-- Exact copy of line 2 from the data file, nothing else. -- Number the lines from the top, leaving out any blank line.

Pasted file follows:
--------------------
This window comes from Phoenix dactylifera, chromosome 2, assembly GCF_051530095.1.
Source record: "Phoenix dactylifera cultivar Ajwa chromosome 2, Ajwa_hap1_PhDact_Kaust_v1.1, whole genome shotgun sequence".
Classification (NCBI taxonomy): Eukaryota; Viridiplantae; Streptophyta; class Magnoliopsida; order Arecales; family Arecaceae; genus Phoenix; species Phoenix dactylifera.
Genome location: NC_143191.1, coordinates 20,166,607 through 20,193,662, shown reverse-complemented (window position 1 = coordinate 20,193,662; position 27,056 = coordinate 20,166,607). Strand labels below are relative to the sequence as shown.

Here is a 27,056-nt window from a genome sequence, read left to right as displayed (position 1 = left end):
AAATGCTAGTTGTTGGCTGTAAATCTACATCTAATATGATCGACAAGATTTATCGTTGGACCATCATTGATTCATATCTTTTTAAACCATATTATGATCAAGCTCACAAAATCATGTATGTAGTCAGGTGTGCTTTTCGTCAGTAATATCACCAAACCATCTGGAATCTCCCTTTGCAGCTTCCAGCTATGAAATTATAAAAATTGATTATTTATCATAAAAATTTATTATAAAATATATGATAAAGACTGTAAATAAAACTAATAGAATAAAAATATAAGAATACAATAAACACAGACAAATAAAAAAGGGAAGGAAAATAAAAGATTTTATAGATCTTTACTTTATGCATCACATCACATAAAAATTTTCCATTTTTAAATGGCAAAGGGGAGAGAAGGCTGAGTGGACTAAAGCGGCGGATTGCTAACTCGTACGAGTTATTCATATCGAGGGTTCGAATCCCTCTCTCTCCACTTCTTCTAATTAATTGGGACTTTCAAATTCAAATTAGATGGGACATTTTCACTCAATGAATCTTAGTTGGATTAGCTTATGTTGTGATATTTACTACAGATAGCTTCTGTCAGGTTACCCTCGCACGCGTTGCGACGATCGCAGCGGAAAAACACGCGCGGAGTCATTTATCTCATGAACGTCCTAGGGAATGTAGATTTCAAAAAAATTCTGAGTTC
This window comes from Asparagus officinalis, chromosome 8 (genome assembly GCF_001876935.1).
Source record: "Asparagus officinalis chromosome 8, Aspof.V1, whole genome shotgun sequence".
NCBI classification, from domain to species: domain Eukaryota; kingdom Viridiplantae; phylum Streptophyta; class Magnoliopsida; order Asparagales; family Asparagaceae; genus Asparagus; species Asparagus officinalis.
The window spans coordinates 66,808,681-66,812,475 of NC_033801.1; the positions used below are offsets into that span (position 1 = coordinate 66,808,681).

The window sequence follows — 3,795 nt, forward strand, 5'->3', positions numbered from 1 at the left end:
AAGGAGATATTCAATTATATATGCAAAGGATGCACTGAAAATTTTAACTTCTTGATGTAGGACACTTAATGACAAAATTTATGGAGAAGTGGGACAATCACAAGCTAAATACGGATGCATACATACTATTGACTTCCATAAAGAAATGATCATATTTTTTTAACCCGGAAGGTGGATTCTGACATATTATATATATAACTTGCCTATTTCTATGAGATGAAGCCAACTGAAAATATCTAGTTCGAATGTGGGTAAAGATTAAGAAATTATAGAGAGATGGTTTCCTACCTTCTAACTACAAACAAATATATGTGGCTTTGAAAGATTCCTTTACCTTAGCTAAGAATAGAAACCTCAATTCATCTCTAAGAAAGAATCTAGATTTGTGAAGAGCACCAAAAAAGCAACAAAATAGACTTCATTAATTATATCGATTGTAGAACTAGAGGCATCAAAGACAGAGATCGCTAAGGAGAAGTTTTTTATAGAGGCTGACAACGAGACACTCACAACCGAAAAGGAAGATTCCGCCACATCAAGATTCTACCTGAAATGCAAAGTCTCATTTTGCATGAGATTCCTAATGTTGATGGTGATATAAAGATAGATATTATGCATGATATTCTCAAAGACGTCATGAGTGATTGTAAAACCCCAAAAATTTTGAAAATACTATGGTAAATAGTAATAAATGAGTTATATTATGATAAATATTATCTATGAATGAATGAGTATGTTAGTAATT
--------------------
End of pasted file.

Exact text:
Source record: "Phoenix dactylifera cultivar Ajwa chromosome 2, Ajwa_hap1_PhDact_Kaust_v1.1, whole genome shotgun sequence".